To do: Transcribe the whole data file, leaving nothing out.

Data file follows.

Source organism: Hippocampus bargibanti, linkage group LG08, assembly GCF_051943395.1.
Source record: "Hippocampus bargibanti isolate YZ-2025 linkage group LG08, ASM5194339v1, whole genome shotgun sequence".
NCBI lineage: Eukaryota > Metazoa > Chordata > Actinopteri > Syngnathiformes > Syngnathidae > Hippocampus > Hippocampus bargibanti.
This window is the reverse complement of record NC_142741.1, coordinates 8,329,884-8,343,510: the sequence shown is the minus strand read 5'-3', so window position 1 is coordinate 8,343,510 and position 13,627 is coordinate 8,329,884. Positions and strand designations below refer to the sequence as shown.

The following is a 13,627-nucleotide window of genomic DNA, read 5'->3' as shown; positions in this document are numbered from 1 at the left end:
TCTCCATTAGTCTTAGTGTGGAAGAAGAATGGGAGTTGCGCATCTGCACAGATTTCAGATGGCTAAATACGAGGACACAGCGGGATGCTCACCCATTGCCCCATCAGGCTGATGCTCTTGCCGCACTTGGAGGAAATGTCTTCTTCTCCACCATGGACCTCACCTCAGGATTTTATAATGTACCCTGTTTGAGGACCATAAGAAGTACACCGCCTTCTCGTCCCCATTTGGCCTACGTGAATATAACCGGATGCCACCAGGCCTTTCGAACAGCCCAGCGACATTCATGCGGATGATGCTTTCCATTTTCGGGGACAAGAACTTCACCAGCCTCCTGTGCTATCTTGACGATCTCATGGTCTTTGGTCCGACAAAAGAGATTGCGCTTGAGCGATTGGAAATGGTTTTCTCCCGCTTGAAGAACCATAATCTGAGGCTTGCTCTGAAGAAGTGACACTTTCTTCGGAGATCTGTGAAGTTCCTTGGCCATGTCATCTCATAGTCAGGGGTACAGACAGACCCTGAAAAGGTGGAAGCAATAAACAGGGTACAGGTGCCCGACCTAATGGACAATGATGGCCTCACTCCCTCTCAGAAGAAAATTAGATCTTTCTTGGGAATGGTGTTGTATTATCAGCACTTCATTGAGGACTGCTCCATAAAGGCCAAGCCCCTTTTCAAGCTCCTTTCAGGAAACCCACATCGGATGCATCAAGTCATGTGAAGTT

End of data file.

Source organism: Hippocampus bargibanti, linkage group LG08, assembly GCF_051943395.1.
Source record: "Hippocampus bargibanti isolate YZ-2025 linkage group LG08, ASM5194339v1, whole genome shotgun sequence".
NCBI lineage: Eukaryota > Metazoa > Chordata > Actinopteri > Syngnathiformes > Syngnathidae > Hippocampus > Hippocampus bargibanti.
This window is the reverse complement of record NC_142741.1, coordinates 8,329,884-8,343,510: the sequence shown is the minus strand read 5'-3', so window position 1 is coordinate 8,343,510 and position 13,627 is coordinate 8,329,884. Positions and strand designations below refer to the sequence as shown.

The following is a 13,627-nucleotide window of genomic DNA, read 5'->3' as shown; positions in this document are numbered from 1 at the left end:
TCTCCATTAGTCTTAGTGTGGAAGAAGAATGGGAGTTGCGCATCTGCACAGATTTCAGATGGCTAAATACGAGGACACAGCGGGATGCTCACCCATTGCCCCATCAGGCTGATGCTCTTGCCGCACTTGGAGGAAATGTCTTCTTCTCCACCATGGACCTCACCTCAGGATTTTATAATGTACCCTGTTTGAGGACCATAAGAAGTACACCGCCTTCTCGTCCCCATTTGGCCTACGTGAATATAACCGGATGCCACCAGGCCTTTCGAACAGCCCAGCGACATTCATGCGGATGATGCTTTCCATTTTCGGGGACAAGAACTTCACCAGCCTCCTGTGCTATCTTGACGATCTCATGGTCTTTGGTCCGACAAAAGAGATTGCGCTTGAGCGATTGGAAATGGTTTTCTCCCGCTTGAAGAACCATAATCTGAGGCTTGCTCTGAAGAAGTGACACTTTCTTCGGAGATCTGTGAAGTTCCTTGGCCATGTCATCTCATAGTCAGGGGTACAGACAGACCCTGAAAAGGTGGAAGCAATAAACAGGGTACAGGTGCCCGACCTAATGGACAATGATGGCCTCACTCCCTCTCAGAAGAAAATTAGATCTTTCTTGGGAATGGTGTTGTATTATCAGCACTTCATTGAGGACTGCTCCATAAAGGCCAAGCCCCTTTTCAAGCTCCTTTCAGGAAACCCACATCGGATGCATCAAGTCATGTGAAGTT